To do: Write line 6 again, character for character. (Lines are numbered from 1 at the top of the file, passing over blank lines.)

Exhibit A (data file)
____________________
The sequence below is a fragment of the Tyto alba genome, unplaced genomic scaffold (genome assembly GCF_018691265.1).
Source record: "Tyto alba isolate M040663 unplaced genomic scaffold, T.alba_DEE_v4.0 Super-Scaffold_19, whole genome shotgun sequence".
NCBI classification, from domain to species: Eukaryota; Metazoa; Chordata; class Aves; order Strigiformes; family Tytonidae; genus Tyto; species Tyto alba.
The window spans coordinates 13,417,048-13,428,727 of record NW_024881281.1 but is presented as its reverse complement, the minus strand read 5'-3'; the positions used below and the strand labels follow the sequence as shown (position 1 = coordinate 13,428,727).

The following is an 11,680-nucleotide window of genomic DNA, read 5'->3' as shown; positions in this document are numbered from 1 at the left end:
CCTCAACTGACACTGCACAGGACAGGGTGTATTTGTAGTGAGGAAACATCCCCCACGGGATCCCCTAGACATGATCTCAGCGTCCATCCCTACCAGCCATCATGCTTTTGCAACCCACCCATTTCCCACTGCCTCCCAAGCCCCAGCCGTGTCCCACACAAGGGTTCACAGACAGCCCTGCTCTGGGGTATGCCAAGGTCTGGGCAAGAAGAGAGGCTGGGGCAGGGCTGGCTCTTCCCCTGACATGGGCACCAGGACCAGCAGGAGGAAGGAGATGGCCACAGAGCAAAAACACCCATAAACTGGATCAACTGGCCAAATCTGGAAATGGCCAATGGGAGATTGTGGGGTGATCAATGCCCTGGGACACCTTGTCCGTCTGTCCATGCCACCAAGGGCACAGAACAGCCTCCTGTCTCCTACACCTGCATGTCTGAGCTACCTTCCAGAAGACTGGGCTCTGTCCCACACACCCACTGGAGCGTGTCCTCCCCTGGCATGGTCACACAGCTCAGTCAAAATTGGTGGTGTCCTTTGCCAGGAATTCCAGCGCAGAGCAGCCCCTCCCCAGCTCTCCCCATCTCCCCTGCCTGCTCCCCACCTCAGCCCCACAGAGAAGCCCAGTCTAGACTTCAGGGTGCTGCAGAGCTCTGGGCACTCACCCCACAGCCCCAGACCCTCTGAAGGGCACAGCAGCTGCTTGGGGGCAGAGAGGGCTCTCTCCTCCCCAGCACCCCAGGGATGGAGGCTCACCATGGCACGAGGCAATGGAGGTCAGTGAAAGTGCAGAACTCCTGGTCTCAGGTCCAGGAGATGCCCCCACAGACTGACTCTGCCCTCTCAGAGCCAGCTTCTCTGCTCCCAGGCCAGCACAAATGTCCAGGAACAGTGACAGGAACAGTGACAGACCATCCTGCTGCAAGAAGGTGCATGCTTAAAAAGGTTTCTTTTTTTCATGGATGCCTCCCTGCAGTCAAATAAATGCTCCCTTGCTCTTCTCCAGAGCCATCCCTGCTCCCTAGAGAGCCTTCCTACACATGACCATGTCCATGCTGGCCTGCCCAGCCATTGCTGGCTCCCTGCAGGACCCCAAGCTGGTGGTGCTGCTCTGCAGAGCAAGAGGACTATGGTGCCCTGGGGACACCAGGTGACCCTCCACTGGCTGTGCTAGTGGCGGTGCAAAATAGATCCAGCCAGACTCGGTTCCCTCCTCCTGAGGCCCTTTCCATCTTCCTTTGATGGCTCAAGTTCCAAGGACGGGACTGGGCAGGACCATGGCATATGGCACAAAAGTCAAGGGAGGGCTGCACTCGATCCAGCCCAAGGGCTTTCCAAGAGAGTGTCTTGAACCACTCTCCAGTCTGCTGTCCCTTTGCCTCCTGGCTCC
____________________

CCTCAACTGACACTGCACAGGACAGGGTGTATTTGTAGTGAGGAAACATCCCCCACGGGATCCCCTAGACATGATCTCAGCGTCCATCCCTACCAGCCATCATGCTTTTGCAACCCACCCATTTCCCACTGCCTCCCAAGCCCCAGCCGTGTCCCACACAAGGGTTCACAGACAGCCCTGCTCTGGGGTATGCCAAGGTCTGGGCAAGAAGAGAGGCTGGGGCAGGGCTGGCTCTTCCCCTGACATGGGCACCAGGACCAGCAGGAGGAAGGAGATGGCCACAGAGCAAAAACACCCATAAACTGGATCAACTGGCCAAATCTGGAAATGGCCAATGGGAGATTGTGGGGTGATCAATGCCCTGGGACACCTTGTCCGTCTGTCCATGCCACCAAGGGCACAGAACAGCCTCCTGTCTCCTACACCTGCATGTCTGAGCTACCTTCCAGAAGACTGGGCTCTGTCCCACACACCCACTGGAGCGTGTCCTCCCCTGGCATGGTCACACAGCTCAGTCAAAATTGGTGGTGTCCTTTGCCAGGAATTCCAGCGCAGAGCAGCCCCTCCCCAGCTCTCCCCATCTCCCCTGCCTGCTCCCCACCTCAGCCCCACAGAGAAGCCCAGTCTAGACTTCAGGGTGCTGCAGAGCTCTGGGCACTCACCCCACAGCCCCAGACCCTCTGAAGGGCACAGCAGCTGCTTGGGGGCAGAGAGGGCTCTCTCCTCCCCAGCACCCCAGGGATGGAGGCTCACCATGGCACGAGGCAATGGAGGTCAGTGAAAGTGCAGAACTCCTGGTCTCAGGTCCAGGAGATGCCCCCACAGACTGACTCTGCCCTCTCAGAGCCAGCTTCTCTGCTCCCAGGCCAGCACAAATGTCCAGGAACAGTGACAGGAACAGTGACAGACCATCCTGCTGCAAGAAGGTGCATGCTTAAAAAGGTTTCTTTTTTTCATGGATGCCTCCCTGCAGTCAAATAAATGCTCCCTTGCTCTTCTCCAGAGCCATCCCTGCTCCCTAGAGAGCCTTCCTACACATGACCATGTCCATGCTGGCCTGCCCAGCCATTGCTGGCTCCCTGCAGGACCCCAAGCTGGTGGTGCTGCTCTGCAGAGCAAGAGGACTATGGTGCCCTGGGGACACCAGGTGACCCTCCACTGGCTGTGCTAGTGGCGGTGCAAAATAGATCCAGCCAGACTCGGTTCCCTCCTCCTGAGGCCCTTTCCATCTTCCTTTGATGGCTCAAGTTCCAAGGACGGGACTGGGCAGGACCATGGCATATGGCACAAAAGTCAAGGGAGGGCTGCACTCGATCCAGCCCAAGGGCTTTCCAAGAGAGTGTCTTGAACCACTCTCCAGTCTGCTGTCCCTTTGCCTCCTGGCTCC